Starbucks is starting to sell coffee in a bold new size, the Trenta. At 31 ounces (nearly a liter), it's pretty big.
The coverage of this development has been more interesting than the event itself. The Brits at the Guardian wasted no time in calling the new size a "bucket." (A bit pejorative, a bit hostile, but, sure, basically right.)
The Canadians at the National Post wheeled out a graphic comparing the Trenta (at 916 milliliters) with the capacity of an average adult human stomach (900 milliliters). It also helpfully notes that the maximum capacity of the human stomach varies from 2,000 to 4,000 milliliters, which should suggest to the careful reader that while 916 milliliters is a lot of coffee for a normal person, for an average-sized AMERICAN, it's a mere snack.
Meanwhile, American media outlets are keeping things in perspective: The Consumerist notes that Dunkin' Donuts already sells a 32-ounce coffee—it's called a "large," and DailyFinance is not so much focused on the giant coffee as interested in the fact that you can buy it with a smartphone app.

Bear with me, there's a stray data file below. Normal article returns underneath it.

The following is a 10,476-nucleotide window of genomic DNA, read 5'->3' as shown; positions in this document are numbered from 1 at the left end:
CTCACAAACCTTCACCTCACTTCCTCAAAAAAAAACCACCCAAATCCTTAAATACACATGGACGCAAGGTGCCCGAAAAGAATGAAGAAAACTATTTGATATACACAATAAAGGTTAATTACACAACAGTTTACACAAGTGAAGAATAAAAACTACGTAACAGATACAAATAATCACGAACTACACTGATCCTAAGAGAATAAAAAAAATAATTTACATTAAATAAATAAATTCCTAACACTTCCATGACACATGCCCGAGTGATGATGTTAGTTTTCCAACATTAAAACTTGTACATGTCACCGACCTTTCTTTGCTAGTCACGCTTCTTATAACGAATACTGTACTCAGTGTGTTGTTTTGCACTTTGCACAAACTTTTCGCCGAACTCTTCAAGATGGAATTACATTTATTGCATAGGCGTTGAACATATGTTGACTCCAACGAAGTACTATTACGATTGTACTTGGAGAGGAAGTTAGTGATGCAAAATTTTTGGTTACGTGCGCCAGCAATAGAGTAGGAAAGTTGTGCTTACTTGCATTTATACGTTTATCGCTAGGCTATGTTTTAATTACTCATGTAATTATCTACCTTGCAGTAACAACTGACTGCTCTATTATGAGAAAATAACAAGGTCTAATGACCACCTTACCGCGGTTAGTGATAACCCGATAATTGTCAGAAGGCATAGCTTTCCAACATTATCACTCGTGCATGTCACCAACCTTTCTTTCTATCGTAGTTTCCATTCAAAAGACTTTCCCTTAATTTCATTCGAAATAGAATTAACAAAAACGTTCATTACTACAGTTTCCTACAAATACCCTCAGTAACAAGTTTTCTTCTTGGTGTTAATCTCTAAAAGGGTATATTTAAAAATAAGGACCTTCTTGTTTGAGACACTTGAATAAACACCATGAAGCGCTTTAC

The rollout of the Trenta is basically in keeping with almost every other development in mass-marketed food these days. Either food is marketed to cure you—it's got some sort of helpful fiber; or chipper, digestion-aiding microbugs; or it's going to help you lose weight—or it's marketed to kill you with joy, by being full of bacon, or covered in cheese, or just absolutely massive.
Here's a humble request, cast forth like fine sand tossed into a hurricane-force wind: food that tastes good. Let's collectively get back to making food that tastes good.